Jazmin Mendez Osini and her sons sign paperwork for their first day of school in August 2018. The family’s home in Ponce, Puerto Rico, had been without power or water services for almost a year since Hurricane Maria in 2017.
Electric pole leaning on its side beside multiple power lines and amidst branches and an abundance of green foliage from nearby trees and plants. Sun shining brightly.
An electric utility pole in Guayama, Puerto Rico, which collapsed during Hurricane Maria in 2017, remains in disrepair four years later.

A large Caribbean island with many smaller satellite islands, Puerto Rico is known for its abundant sunshine, making it an ideal place to harvest solar power. In fact, Puerto Rico gets enough sunlight to meet its residential electricity needs four times over. Yet less than 3% of the island’s energy comes from renewable sources.

Fossil fuel interests and U.S.-appointed bureaucrats would like to keep it that way. Their intervention is part of a long history of the marginalization of the island’s people.

Starting in the 1500s, Spanish colonists grew rich by pushing Puerto Rico’s indigenous Taíno people off their ancestral lands and forcing enslaved Africans to work the soil. In 1898, the U.S. went to war with Spain and seized the island, but maintained extractive authority and unfair power structures. Today, Puerto Ricans, although U.S. citizens, can’t vote for the U.S. president and have no voting members in the House or the Senate.

Amy Orta-Rivera standing. Solar panels behind her. Green hillscape behind solar panels. Clouds in the sky. She is wearing dark blue summer dress with thin straps. Sun shining on her.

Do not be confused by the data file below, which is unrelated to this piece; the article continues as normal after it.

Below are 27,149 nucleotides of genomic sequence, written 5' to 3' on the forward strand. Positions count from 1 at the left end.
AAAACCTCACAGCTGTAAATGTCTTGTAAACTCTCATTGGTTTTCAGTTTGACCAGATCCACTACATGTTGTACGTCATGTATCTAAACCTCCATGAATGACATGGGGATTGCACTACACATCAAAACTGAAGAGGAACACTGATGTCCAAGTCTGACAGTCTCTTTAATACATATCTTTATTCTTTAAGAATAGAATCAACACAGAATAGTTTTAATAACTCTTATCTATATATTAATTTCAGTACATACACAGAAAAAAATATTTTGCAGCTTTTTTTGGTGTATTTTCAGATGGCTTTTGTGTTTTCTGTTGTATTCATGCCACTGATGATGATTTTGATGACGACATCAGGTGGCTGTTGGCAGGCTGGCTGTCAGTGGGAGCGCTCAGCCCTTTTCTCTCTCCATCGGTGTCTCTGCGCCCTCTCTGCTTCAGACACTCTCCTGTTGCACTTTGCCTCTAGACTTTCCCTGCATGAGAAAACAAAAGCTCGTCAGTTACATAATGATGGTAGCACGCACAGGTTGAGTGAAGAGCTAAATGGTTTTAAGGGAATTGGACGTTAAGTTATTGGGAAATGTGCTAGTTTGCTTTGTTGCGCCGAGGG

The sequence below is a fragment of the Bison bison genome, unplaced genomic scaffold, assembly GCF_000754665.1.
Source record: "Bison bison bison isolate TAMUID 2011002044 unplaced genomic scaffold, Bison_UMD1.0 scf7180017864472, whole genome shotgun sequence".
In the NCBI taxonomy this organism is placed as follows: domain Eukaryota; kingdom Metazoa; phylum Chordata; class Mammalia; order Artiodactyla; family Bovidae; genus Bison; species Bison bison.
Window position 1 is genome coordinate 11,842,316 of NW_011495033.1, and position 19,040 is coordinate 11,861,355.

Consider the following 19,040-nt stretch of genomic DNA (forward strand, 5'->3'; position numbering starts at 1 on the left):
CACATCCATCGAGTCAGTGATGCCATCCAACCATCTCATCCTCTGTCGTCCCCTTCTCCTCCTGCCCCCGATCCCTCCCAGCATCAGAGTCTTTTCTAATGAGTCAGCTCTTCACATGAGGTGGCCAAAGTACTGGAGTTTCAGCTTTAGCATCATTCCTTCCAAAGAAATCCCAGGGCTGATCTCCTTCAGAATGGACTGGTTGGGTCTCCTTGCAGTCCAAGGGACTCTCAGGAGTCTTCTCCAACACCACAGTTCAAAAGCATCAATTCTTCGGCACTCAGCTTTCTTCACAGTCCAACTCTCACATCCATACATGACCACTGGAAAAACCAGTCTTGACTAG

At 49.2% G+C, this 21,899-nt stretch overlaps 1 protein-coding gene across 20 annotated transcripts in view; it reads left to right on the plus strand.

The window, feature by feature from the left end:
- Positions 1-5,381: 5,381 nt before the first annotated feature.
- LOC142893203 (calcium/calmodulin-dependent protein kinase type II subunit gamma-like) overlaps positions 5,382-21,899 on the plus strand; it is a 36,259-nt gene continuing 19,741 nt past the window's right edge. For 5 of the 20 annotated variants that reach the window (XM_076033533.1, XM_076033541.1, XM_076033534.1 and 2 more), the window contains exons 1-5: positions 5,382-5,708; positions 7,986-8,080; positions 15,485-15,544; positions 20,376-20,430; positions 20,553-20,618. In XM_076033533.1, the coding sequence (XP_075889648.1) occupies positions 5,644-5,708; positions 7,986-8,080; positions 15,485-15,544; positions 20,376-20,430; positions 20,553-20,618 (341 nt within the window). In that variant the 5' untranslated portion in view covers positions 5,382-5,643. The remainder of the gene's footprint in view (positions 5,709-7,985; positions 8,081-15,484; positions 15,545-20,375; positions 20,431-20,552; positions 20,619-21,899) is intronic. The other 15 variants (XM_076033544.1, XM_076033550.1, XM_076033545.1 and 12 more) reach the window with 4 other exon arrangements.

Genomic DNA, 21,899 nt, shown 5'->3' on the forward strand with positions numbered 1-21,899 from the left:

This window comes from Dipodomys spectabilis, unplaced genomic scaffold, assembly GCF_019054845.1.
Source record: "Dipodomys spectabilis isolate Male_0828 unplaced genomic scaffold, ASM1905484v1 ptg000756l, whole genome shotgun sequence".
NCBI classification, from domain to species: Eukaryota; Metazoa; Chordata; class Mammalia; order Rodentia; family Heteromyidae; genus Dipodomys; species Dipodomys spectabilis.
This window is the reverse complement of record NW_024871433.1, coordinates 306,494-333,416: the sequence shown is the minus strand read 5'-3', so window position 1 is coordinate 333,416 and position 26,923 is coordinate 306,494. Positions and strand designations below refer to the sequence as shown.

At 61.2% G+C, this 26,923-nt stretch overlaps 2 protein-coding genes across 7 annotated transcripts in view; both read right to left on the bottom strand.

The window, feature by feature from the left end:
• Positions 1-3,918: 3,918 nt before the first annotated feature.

Amy Orta-Rivera, environmental policy coordinator at El Puente-ELAC.

This pattern of colonial exploitation has kept Puerto Rico tethered to offshore fossil fuel companies. Today, rusting power plants burn imported oil and gas, polluting the air with mercury and sulfur dioxide. Rotting poles support sagging wires that transmit electricity across the island. For this dirty energy, Puerto Ricans pay higher and more volatile rates than mainland U.S. residents — sometime as much as 2.5 times higher.

At that price, the power grid should work reliably. But Amy Orta-Rivera, an environmental policy coordinator who works with the social justice organization El Puente-Enlace Latino de Acción Climática (El Puente-ELAC), says the system regularly fails even in nice weather.

“Me and my family lose power an hour or two, like three times a week,” says Orta-Rivera. “That is not a good system.”

Map of Puerto Rico. Oil, gas, and coal power plants are represented by orange, purple, teal dots. The power plants flank the boundaries of the island. Solid lines and dotted lines between the power plants criss-cross the center of the island.
The long power lines that carry electricity from oil, gas, and coal plants across Puerto Rico cannot withstand tropical storms. A localized solar grid would be more resilient. (Sammy Lee / Earthjustice)

El Puente-ELAC is part of the Alliance for Renewable Energy Now coalition that is pushing Puerto Rico toward energy independence.

The coalition’s plan is called Queremos Sol — Spanish for “We Want Sun.” It shows how Puerto Rico could meet all its energy needs with small solar grids distributed throughout the island. This localized system would be better equipped to withstand and recover from storms like Hurricane Maria, which will become more frequent as climate change intensifies.

“If something happens with your own rooftop renewable energy, it could be fixed more quickly than an entire system repair, which is the way it’s designed right now,” says Orta-Rivera.

Distributed solar would not require transmitter towers exposed to winds at high altitudes. And energy storage in batteries could more easily support the island’s electricity needs during disruptions.